Villa 31 is one of the oldest informal settlements in the country, originally home to European migrants in the 1930's. It lacks any central planning and was built by the residents and grew with various stages of immigration throughout the decades. Today it is a vibrant community home to roughly 50,000 residents. 

Villas either lack basic services or have an informal network of basic services pirated from the city grid, as in the case of Villa 31. There are about 1100 informal settlements in Buenos Aires and they are characterized by a lack of presence of the state, facilitating an environment with increased crime and insecurity. The military dictatorship attempted to forcibly eradicate the villas in the 1970’s and gave the villas numbers. Due to a lack of accessible housing in the city, these settlements function as “arrival cities” for people relocating from poor rural areas and serve as an initial stepping stone to life in the city. 

Discrimination and being regarded as havens for criminals by society and the media have isolated these informal settlements, creating an environment where they have developed their own internal economies, culture and urban forms. 

Streets are narrow and irregular and serve a multitude of functions including transportation, social gathering places, playgrounds, and spaces for cultural events. This is very different from the formal city where streets are primarily used for transportation designed for automobiles. As well, houses are adaptable and often serve as both a place of business (kiosks, grocery and clothing stores, hair salons and restaurants among others) and as residences. This flexibility helps foster stronger communities and economic advancement for residents.   

Sunset in barrio Guemes, Villa 31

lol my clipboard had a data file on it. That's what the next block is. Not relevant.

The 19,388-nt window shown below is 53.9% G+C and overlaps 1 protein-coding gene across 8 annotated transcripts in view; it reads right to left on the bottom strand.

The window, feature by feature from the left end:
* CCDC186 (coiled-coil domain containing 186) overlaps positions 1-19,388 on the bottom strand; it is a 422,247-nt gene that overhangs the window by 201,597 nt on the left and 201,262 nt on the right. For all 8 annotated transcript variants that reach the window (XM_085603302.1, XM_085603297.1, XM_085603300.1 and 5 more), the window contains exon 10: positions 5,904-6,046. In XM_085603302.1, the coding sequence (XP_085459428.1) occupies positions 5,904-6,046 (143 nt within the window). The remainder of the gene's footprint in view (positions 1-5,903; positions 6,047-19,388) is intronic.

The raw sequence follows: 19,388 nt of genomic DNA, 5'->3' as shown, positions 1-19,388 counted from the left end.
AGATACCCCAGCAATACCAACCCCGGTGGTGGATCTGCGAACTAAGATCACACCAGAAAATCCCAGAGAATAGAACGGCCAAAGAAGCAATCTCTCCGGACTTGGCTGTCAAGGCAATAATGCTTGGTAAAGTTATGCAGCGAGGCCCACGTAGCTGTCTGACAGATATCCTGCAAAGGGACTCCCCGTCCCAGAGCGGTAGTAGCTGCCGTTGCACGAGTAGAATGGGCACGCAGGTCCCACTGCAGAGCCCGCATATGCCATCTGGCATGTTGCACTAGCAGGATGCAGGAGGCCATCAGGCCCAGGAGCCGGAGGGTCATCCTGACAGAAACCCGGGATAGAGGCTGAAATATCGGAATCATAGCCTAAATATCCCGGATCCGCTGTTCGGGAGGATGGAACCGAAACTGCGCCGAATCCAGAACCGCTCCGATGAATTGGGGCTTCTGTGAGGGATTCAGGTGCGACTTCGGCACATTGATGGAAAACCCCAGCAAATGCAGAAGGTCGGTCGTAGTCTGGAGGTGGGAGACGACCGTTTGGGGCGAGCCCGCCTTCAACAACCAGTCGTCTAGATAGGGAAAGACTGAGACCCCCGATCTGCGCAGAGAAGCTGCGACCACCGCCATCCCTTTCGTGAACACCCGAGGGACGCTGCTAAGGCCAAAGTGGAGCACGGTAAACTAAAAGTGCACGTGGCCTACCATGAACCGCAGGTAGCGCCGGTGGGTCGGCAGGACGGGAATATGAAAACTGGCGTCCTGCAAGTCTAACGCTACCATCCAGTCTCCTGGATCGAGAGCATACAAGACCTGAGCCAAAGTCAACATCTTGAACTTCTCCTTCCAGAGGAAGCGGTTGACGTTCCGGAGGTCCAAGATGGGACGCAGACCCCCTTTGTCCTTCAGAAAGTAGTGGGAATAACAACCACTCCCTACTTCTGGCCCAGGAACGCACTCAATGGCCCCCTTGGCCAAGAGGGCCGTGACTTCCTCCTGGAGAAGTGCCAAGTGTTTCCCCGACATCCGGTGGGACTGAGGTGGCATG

Sunset in barrio Guemes, Villa 31

BACKGROUND

Santiago del Estero is a rural province in northern Argentina with the highest poverty index in the country and the highest rate of deforestation of the Gran Chaco forest (the second largest forest in South America) - mostly from the cultivation of large scale genetically modified soybeans and cattle ranching. Almost 80% of the deforestation in Argentina has occurred in the northern provinces of Salta, Santiago del Estero, Chaco and Formosa provinces totaling roughly 8 million hectares over the past 30 years. 

Many medium and small scale farmers have been edged out and are unable to compete with the aggressive tactics of powerful multinational companies. Thus, although the latest phase of rural-to-urban migrants moving to the city and taking up residence in the villas are from neighboring countries such as Paraguay, Bolivia and Peru, there are still newer residents arriving from Santiago del Estero and other provinces in northern Argentina. 


FUNDS

These funds will be used to complete the pre-production and production of the film. The  pre-production will include; casting for local residents and non-professional actors, workshops and rehearsals with the cast in order to get comfortable with a camera as well as feeling out the scenes and dialogue. The production will be 5-6 full days shooting with an Arri ALEXA Mini camera system. The funds will also be used for paying the full crew, catering, security, locations, and paying non-professional actors and extras from the neighborhood where the film will be shot. We're aiming for production dates the last week of April while the weather is still warm. Pre-production would begin at the beginning of April. If for some reason we can't make these dates production will be pushed to September of this year. 


CREW MEMBERS

Brenda Urlacher  - Casting Director/Acting Coach